How Spider-Man fits in the Marvel Cinematic Universe


Marvel: Will it ever stop growing?


You’ve probably seen most of Marvel’s films, but what about the TV shows?

If you’re like me, that is to say a continuity junkie, timelines are very important to you — but timelines in the world of comics and movies can be more than a little confusing. 

Editors’ Note: This is the biggest update ever with an all-new design. Think you’ve found a mistake? Let me know!

So to either help you fill in the gaps before “Spider-Man: Homecoming,” just watch all the shows for fun, or even merely try to impress your friends, we’ve created a timeline of Marvel’s Phase 1, 2 and 3 properties in the perfect viewing order.

The Marvel Cinematic Universe, as it’s called, also sometimes includes connected properties such as movie tie-in comics or shorts. Here we’ve left out smaller properties and stuck to the big two: films in red, shows in black. 


Aaron Robinson/CNET

Also, you should definitely still note that “The Incredible Hulk” is still skippable (we even watched it recently just to confirm) and even William Hurt (“Thunderbolt” Ross himself) has admitted it. Speaking to IGN, Hurt said that “[Ross in ‘Civil War’] is different because it’s a different style…And what they’ve done is they’ve taken a character who was the Ross from the older film and made a new version. This is a much newer Ross. A much different Ross.” After watching both, we can confirm this is indeed the case.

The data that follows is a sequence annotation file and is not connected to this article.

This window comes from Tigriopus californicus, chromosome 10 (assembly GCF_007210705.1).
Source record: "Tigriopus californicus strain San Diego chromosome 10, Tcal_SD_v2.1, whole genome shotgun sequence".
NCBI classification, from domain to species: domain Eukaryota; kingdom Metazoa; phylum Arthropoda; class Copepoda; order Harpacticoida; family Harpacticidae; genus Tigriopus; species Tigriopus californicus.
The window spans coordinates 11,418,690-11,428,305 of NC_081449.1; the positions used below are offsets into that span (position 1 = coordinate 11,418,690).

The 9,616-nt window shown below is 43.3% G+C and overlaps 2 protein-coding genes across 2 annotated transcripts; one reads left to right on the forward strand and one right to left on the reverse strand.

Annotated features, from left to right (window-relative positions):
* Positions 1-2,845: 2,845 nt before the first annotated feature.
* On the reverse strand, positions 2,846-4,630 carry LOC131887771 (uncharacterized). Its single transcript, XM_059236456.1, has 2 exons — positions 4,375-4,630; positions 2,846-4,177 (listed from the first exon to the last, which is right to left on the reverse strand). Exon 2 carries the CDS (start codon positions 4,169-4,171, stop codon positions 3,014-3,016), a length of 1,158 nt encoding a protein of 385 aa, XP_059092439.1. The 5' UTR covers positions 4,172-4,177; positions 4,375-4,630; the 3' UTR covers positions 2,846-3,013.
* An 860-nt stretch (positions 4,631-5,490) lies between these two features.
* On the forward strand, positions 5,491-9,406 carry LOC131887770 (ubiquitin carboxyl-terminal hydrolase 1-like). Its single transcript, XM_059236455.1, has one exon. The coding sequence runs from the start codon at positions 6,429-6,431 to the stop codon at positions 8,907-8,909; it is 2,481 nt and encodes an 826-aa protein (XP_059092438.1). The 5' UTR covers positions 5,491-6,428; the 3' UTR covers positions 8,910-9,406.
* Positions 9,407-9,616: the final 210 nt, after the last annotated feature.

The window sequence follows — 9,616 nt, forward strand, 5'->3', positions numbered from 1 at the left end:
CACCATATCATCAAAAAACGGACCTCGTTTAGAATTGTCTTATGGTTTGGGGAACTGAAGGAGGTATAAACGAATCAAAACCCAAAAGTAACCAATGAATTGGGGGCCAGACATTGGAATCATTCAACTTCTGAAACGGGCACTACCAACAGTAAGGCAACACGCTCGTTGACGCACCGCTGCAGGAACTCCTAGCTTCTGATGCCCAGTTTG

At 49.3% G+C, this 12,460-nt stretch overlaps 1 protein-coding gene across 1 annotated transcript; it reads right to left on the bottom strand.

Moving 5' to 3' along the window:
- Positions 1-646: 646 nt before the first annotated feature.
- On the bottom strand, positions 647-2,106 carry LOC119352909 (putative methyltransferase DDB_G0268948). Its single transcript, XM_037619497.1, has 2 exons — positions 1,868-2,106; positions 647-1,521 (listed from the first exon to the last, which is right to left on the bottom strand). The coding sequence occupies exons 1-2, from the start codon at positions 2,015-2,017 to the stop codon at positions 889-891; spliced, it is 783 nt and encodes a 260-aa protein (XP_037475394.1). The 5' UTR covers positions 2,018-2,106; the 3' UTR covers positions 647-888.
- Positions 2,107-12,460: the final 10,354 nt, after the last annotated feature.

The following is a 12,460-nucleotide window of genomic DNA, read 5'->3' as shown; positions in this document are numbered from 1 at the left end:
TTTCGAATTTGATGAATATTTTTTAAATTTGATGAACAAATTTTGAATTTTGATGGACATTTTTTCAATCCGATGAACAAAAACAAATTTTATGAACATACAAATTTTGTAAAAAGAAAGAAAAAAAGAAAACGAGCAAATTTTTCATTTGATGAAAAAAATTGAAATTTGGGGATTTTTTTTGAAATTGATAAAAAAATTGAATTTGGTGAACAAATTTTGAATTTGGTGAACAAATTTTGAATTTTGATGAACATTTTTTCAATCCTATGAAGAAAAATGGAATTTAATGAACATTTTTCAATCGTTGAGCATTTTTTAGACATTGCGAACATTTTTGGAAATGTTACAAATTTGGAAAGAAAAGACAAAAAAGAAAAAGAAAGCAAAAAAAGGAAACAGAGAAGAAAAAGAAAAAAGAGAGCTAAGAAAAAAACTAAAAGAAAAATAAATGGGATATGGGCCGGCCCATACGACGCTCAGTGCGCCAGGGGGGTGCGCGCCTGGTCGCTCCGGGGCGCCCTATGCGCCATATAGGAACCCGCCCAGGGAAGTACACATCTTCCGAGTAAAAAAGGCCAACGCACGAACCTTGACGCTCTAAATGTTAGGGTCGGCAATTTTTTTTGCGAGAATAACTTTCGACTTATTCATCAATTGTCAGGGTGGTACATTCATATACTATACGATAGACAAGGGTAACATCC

You’ll also notice the Marvel “One-Shots” are missing from the graphic. These are brief videos initially created as standalone stories to provide backstory for characters or things seen in the movies; two of them would later become full-fledged shows.

Marvel One-Shots

Title, release date Takes place…
The Consultant (September 2011) During the end of “Incredible Hulk”
A Funny Thing Happened on the Way to Thor’s Hammer (October 2011) Directly before “Thor”
Item 47 (September 2012) Immediately following the Battle of New York in “Avengers”
Agent Carter (August 2013) One year after “Captain America: The First Avenger;” before “Agent Carter”
All Hail the King (February 2014) Roughly two years after “Iron Man 3;” before “Agents of S.H.I.E.L.D.”

Continuity in the MCU

There’s definitely some continuity strangeness when you have both movies and television show properties, and those listed on the graphic are no exception.